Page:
Table 1 shows various aspects of temperature and sea level using my hypothetical temperature evolution and KMVR2011’s resulting sea levels.  Summed up succinctly, the table shows that with this combination the greater temperatures result in lower sea levels.  This implausible situation disqualifies KMVR2011’s model. 

Coming soon

I realize that a bunch of equations and a table do not give visceral understanding of this effect.  A graphical illustration of these points will be coming soon.


Update (9/30/11)
Table 1 corrected.  Change makes no difference to conclusions.


Gordian Knot of Nonsense – Part 2. A simple hypothetical temperature model

September 5, 2011

I will refer to “Climate related sea-level variations over the past two millennia” (Andrew C. Kemp, Benjamin P. Horton, Jeffrey P. Donnelly, Michael E. Mann, Martin Vermeer, and Stefan Rahmstorf, PNAS, 2011)  as KMVR2011.

As I noted in the previous post, the KMVR2011 model is the progeny Vermeer and Rahmstorf’s 2009 PNAS model and Rahmstorf’s 2007 Science model.

Here is the KMVR2011 model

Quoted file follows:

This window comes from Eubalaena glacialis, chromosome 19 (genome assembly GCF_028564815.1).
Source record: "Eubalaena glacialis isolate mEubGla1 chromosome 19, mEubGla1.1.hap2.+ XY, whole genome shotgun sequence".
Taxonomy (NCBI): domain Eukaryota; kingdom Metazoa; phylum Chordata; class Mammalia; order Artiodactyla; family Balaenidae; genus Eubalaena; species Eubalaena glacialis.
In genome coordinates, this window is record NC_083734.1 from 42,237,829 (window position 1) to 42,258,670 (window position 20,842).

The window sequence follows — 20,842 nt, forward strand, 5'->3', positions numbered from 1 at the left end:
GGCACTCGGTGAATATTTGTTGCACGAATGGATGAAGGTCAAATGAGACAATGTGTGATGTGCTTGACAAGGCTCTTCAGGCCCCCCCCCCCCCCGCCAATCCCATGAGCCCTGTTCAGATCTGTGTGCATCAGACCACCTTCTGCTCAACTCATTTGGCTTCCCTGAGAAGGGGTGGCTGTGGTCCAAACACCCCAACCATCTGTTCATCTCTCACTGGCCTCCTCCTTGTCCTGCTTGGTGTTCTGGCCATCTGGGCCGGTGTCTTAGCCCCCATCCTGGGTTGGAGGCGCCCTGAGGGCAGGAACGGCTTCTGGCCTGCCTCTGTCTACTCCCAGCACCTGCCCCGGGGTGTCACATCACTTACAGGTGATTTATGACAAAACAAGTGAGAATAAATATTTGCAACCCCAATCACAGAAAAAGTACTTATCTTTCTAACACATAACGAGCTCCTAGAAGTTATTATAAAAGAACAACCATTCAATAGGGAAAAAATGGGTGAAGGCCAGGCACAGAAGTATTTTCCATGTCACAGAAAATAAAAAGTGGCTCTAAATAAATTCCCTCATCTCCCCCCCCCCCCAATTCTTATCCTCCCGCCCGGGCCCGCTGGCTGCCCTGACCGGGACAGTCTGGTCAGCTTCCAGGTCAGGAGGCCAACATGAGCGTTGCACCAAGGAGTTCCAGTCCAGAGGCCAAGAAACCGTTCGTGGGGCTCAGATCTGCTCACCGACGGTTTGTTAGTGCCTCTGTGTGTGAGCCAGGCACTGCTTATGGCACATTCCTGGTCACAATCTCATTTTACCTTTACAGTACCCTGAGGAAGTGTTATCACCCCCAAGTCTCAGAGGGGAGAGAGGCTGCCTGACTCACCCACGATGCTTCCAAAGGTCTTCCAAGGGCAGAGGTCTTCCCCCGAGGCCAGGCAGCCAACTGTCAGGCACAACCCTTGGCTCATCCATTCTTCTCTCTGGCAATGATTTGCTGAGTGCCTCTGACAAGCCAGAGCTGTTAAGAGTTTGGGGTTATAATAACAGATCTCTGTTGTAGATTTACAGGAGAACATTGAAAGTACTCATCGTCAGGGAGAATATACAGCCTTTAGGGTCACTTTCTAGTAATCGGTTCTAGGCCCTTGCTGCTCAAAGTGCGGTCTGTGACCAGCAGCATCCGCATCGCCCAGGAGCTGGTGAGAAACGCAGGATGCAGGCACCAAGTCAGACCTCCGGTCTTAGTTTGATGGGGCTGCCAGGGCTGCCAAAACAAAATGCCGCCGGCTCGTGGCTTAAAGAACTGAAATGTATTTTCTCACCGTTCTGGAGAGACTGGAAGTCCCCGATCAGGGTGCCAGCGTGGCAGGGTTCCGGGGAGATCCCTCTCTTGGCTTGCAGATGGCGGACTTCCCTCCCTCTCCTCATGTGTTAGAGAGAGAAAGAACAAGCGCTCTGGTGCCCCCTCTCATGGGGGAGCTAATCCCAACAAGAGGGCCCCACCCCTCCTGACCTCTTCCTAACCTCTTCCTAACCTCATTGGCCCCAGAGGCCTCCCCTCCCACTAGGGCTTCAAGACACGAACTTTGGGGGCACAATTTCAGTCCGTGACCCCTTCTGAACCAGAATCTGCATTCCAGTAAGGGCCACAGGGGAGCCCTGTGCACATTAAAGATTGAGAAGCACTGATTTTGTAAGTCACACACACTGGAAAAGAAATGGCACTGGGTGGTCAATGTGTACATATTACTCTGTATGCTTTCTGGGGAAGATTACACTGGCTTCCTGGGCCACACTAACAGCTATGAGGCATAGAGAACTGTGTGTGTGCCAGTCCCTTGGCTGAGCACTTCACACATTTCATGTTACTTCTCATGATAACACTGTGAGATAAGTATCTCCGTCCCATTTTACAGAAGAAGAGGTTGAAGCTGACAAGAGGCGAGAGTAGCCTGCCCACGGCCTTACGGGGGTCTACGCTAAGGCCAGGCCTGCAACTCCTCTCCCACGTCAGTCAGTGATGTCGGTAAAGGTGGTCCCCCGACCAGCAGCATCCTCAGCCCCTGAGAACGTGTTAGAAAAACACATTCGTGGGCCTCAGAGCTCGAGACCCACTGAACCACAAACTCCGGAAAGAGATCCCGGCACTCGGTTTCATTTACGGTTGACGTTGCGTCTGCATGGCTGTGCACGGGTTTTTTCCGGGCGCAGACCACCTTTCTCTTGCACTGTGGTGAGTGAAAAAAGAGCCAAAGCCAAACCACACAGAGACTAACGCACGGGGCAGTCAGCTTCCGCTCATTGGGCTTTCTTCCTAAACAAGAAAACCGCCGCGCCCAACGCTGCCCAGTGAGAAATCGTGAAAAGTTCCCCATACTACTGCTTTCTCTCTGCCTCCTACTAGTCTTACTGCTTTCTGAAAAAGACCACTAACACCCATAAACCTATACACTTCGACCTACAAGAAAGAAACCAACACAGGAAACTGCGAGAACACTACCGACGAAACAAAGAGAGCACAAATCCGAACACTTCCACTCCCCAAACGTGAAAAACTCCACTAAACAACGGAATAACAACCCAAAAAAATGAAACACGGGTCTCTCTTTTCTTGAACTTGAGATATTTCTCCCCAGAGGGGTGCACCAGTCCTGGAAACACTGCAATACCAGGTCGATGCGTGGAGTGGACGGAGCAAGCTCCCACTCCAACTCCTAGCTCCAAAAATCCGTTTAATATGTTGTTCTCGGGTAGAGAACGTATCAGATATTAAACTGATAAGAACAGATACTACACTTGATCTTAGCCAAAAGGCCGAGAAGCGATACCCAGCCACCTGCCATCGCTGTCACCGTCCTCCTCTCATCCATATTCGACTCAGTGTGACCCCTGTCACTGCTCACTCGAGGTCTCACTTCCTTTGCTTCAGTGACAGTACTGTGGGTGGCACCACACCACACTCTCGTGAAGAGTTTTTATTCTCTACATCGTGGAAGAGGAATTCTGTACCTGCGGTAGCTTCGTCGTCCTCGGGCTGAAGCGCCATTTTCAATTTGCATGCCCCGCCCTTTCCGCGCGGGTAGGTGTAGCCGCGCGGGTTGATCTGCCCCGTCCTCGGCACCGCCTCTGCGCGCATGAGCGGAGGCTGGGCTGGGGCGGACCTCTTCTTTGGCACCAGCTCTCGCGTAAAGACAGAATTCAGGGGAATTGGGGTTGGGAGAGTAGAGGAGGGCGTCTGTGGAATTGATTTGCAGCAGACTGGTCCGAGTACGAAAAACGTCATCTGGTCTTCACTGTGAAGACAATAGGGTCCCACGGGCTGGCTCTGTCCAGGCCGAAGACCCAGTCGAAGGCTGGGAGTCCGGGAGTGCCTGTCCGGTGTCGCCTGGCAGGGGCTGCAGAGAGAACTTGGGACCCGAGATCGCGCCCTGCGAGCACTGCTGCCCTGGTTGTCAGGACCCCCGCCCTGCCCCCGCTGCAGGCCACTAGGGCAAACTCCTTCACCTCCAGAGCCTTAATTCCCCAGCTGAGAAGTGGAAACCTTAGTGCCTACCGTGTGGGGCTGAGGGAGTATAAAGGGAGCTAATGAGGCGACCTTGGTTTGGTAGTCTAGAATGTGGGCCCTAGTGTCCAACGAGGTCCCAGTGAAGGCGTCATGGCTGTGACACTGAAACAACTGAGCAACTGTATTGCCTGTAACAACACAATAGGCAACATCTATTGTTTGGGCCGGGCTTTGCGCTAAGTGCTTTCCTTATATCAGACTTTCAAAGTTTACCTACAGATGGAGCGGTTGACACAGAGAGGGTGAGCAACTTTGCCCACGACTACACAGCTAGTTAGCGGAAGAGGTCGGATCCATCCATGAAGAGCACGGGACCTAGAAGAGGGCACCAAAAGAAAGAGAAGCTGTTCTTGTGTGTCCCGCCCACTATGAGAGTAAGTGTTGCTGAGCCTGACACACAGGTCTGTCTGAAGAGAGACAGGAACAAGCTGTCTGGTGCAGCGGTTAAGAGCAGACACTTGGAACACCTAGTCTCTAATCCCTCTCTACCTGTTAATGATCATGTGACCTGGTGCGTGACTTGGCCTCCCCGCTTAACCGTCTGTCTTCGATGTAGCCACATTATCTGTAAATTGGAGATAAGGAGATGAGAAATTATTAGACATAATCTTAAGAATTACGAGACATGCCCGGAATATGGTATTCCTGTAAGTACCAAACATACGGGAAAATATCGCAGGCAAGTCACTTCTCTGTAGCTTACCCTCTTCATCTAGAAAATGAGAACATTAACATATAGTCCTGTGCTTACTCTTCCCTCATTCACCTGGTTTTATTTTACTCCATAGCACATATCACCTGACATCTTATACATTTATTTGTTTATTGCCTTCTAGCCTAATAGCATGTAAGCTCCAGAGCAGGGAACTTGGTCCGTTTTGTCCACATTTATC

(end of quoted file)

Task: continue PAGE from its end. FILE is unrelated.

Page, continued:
Where H is the sea level, T(t) is the global temperature, Too, a1, a2, b and τ are all constants and To(t) is a to-be-determined time varying function related to T(t) as defined by equation 1a.

Now, consider a temperature evolution of the following  form, where t’ is a constant…

Note the following points about equation II

  • KMVR2001 stipulate that a1 + a2 = a, where a is defined in VR2009.
    • VR2009 says a = 5.6 ± 0.5 mm/year/K  > 0
    • Therefore a1 + a2 > 0
  • b is defined in VR2009, where they claim that b =  -49 ± 10 mm/K.
    • Therefore, b < 0
  •  Therefore, -(a1 + a2)/b > 0
  • Since -(a1 + a2)/b > 0, then the exponential in equation II increases with increasing t.
  • So, if C is chosen to be positive, then T(t) is increasing with increasing t.

Does equation II present a realistic temperature evolution?  Figure 1 shows some simple examples compared to the GISS global temperature.  Figure 1 uses a =  a1 + a2 = 5.6 ± 0.5 mm/year/K and b =  -49 ± 10 mm/K, but it would look the same, qualitatively, for any choice of a and b used in the KMVR2011 Monte Carlo simulations used to populate their data for their “Bayesian updating.”